New Central Fabrication Technology Steps Onstage

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By Miki Fairley

"There's a way to do it better-find it." -Thomas Edison (1847-1931)


When one of the world's fastest amputees, Jerome Singleton, Irmo, South Carolina, competes in the upcoming 2012 Paralympics in London, United Kingdom, his prosthesis will feature an extrastrong, extra-light socket fabricated using an innovative braided carbon-fiber technology.

POMI Project Receives Recognition

The POMI project has been receiving accolades. In 2011 it received a DoD Manufacturing Technology Program Defense Manufacturing Achievement Award, and in May it was awarded a Przirembel Prize for Collaboration in Technology and Product Development, which recognizes collaborations across diverse organizations in the southeastern United States with significance outside the region.

To date, the POMI has resulted in the commercialization of two of the technologies: the automated carbon-braided socket manufacturing method from Mentis Sciences and the SensorTech Zebra™, a high-resolution, threedimensional pressure-mapping sensor system that measures pressures exerted by patients on prosthetic systems during all phases of use.

The carbon-fiber braiding technology was developed in 2008 with U.S. Department of Defense (DoD) funding through public-private collaboration under the auspices of the Columbia, South Carolina-based SCRA Applied R&D sector Prosthetics and Orthotics Manufacturing Initiative (POMI). The sockets produced with this technology are up to 50 percent lighter, cost 40 percent less to manufacture, are produced quicker, and have longer lifecycles than traditionally fabricated sockets, according to SCRA.

Project collaborators include Friddle's Orthopedic Appliances, Honea Path, South Carolina; Mentis Sciences, Manchester, New Hampshire; SensorTech Corporation, Greenville, South Carolina; Georgia Institute of Technology (Georgia Tech), Atlanta; Clemson University, South Carolina; and other federal and state government agencies, private companies, and charitable organizations.

Developed through U.S. Department of Defense funding, the braiding machine from Mentis Sciences, Manchester, New Hampshire, automatically braids carbon fibers individually to the patient's residual limb shape, producing significantly lighter sockets that are tested to exceed ISO strength standards. Spyder Technologies plans to demonstrate the machine during the upcoming American Orthotic & Prosthetic Association (AOPA) National Assembly in Boston, Massachusetts. Photographs courtesy of Spyder Technologies.

Dennis Clark, CPO, founder and president of O&P1, Waterloo, Iowa, who uses this new technology, provides some examples of how light the sockets can be. "We made a prosthetic forearm socket with a wrist connection- no terminal device-and the wrist connection was more than 50 percent of the weight of the socket." Clark says. "And the socket is incredibly strong!" In another example, he says that the new sockets reduced the overall weight of the prostheses used by a young soldier with bilateral transtibial amputations by 2.6 pounds-1.3 pounds apiece. "That's a significant reduction in weight and increase in functionality for someone walking a tremendous number of steps per day; you're saving them from lifting an additional ton or more each day." The soldier also reported improved proprioception. "He could feel the ground, the gas pedal, the brake pedal better," Clark says. "He still used the same prostheses as he had before; the only change was the sockets."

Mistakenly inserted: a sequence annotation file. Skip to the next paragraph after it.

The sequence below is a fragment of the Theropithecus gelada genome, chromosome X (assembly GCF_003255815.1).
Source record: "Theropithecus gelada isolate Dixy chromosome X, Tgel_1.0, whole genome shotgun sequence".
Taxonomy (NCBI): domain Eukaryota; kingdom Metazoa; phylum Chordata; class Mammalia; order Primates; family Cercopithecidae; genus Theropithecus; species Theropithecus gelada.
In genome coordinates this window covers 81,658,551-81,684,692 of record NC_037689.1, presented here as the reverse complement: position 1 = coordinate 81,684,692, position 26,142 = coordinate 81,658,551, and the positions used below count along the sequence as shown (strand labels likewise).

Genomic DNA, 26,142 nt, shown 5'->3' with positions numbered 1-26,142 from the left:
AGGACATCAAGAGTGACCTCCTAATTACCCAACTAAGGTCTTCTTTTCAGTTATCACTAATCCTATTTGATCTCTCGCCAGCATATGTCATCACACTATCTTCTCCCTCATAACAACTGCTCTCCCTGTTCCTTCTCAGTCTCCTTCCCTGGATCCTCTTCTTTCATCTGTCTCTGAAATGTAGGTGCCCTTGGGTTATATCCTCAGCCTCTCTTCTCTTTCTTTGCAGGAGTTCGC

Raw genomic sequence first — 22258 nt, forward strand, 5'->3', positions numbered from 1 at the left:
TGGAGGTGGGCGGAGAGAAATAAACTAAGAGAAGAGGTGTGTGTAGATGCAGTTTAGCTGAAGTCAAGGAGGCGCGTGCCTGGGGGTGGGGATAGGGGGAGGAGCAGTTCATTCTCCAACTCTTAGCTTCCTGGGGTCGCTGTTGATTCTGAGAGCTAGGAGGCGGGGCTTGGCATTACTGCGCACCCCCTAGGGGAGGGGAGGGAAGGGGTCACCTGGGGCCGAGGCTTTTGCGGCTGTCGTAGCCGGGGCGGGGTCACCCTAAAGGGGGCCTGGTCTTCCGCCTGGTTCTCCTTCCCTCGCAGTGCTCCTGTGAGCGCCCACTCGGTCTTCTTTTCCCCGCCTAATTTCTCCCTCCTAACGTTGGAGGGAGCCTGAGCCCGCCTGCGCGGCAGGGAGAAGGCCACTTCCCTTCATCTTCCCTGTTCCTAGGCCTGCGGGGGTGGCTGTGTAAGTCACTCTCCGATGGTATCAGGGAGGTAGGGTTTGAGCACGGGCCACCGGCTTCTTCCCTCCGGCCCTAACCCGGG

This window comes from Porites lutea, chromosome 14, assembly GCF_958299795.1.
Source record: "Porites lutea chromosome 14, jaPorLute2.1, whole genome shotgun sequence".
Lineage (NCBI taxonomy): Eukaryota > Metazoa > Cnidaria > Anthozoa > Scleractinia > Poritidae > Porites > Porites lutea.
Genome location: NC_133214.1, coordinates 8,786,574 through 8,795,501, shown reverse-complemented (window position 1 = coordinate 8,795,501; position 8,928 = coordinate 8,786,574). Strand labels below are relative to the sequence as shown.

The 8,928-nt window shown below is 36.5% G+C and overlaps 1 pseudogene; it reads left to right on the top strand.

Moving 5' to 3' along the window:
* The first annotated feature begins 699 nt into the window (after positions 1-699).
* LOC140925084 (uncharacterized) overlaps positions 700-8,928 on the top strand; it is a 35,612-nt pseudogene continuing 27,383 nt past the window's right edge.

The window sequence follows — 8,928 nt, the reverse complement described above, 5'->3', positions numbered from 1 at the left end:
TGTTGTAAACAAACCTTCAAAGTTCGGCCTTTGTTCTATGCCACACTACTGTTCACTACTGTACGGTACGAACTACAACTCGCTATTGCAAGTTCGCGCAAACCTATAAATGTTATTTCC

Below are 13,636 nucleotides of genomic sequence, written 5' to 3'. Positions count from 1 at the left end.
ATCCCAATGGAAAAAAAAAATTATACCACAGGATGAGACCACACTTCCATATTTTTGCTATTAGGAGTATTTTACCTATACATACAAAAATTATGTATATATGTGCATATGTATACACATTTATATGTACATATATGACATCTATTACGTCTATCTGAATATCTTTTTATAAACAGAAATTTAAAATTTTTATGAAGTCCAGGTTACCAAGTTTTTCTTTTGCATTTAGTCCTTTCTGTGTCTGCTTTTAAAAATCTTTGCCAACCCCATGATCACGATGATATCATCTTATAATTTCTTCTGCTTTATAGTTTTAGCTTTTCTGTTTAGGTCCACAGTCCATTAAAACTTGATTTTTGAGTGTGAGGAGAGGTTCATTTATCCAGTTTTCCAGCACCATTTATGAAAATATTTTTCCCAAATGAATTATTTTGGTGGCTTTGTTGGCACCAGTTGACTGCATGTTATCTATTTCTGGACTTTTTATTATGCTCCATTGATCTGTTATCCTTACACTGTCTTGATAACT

Led by SCRA Program Manager Chris Norfolk, PhD, on behalf of the Office of the Secretary of Defense, POMI was initiated to aid in the care of wounded warriors returning to combat; however, the technology is now being used in the private sector by Spyder Technologies, a company incorporated in 2011 by Clark and Frank Friddle Jr., CO, owner and president of Friddle's Orthopedic Appliances.

WillowWood Tests Direct Manufacturing

Another innovative central fabrication technology may be waiting its turn to step into the spotlight.

WillowWood, Mt. Sterling, Ohio, has been testing selective laser sintering (SLS) technology, a direct manufacturing system that fabricates products from CAD files by sintering powder material into the desired shape, according to WillowWood Director of Engineering Jim Colvin, MSBME. "To improve our ability to design and fabricate prosthetic sockets with SLS, we further developed our OMEGA® Tracer® CAD System by adding direct manufacturing functionality," Colvin says. "We are now able to custom-design sockets with variable wall thickness on a computer and then output the socket shapes directly to the SLS machine for direct fabrication, automating the entire process up to the point that the socket is removed from the SLS machine. Direct manufacturing is a precise, automated fabrication method that offers the ability to customize sockets, control design dimensions, and incorporate unique features not previously attainable with other fabrication methods."